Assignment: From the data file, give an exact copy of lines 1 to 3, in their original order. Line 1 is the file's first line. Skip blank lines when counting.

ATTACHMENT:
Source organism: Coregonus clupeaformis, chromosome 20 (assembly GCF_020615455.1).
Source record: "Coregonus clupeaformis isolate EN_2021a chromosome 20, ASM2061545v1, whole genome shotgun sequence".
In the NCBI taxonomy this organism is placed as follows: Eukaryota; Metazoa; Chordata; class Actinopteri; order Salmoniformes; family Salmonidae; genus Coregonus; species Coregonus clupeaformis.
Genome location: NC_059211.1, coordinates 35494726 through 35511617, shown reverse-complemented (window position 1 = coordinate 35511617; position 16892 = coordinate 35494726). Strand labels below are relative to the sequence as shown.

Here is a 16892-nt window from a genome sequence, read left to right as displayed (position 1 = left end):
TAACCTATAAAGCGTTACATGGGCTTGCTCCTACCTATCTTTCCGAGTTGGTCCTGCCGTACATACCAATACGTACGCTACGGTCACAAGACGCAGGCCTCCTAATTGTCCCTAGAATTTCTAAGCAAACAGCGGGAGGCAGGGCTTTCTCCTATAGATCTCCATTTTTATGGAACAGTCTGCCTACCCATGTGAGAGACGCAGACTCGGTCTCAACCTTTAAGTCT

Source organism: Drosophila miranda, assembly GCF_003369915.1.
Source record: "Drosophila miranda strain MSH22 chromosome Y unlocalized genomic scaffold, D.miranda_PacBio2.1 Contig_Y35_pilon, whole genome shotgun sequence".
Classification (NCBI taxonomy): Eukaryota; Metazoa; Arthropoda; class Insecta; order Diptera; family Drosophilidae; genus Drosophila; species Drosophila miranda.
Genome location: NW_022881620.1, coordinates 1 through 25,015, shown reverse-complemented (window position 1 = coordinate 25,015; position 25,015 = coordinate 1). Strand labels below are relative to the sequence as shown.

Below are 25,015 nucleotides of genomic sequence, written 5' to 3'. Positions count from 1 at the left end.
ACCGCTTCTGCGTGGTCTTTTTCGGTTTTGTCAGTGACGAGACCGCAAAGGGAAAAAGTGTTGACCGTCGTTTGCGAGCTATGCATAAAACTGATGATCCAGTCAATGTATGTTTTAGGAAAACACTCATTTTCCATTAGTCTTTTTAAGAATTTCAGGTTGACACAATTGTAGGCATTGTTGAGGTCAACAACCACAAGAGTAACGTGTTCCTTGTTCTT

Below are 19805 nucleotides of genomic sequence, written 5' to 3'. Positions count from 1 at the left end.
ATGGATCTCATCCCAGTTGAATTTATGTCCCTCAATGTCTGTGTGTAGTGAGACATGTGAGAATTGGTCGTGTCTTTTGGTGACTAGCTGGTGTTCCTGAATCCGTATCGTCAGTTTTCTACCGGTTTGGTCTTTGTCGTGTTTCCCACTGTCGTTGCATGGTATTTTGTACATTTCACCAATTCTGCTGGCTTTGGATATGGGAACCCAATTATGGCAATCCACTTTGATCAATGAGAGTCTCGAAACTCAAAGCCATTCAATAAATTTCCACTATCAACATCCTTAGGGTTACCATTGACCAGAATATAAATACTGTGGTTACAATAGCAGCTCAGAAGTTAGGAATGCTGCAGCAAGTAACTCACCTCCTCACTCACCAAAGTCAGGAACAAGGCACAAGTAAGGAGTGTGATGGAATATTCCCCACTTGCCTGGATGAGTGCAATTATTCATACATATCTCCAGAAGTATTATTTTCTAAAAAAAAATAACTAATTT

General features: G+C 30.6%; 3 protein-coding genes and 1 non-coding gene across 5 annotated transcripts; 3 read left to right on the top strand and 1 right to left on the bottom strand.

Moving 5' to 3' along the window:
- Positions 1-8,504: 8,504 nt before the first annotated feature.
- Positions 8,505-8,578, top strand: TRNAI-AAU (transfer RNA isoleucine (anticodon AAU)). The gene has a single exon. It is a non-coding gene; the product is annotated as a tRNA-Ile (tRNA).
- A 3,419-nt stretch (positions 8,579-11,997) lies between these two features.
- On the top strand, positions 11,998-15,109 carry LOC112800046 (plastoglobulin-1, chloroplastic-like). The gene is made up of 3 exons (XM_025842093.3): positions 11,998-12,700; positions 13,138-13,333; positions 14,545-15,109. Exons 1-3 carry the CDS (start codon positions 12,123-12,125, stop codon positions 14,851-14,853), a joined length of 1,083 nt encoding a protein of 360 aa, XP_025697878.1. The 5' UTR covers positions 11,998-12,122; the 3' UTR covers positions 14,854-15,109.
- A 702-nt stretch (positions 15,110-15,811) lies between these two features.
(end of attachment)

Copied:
Source organism: Coregonus clupeaformis, chromosome 20 (assembly GCF_020615455.1).
Source record: "Coregonus clupeaformis isolate EN_2021a chromosome 20, ASM2061545v1, whole genome shotgun sequence".
In the NCBI taxonomy this organism is placed as follows: Eukaryota; Metazoa; Chordata; class Actinopteri; order Salmoniformes; family Salmonidae; genus Coregonus; species Coregonus clupeaformis.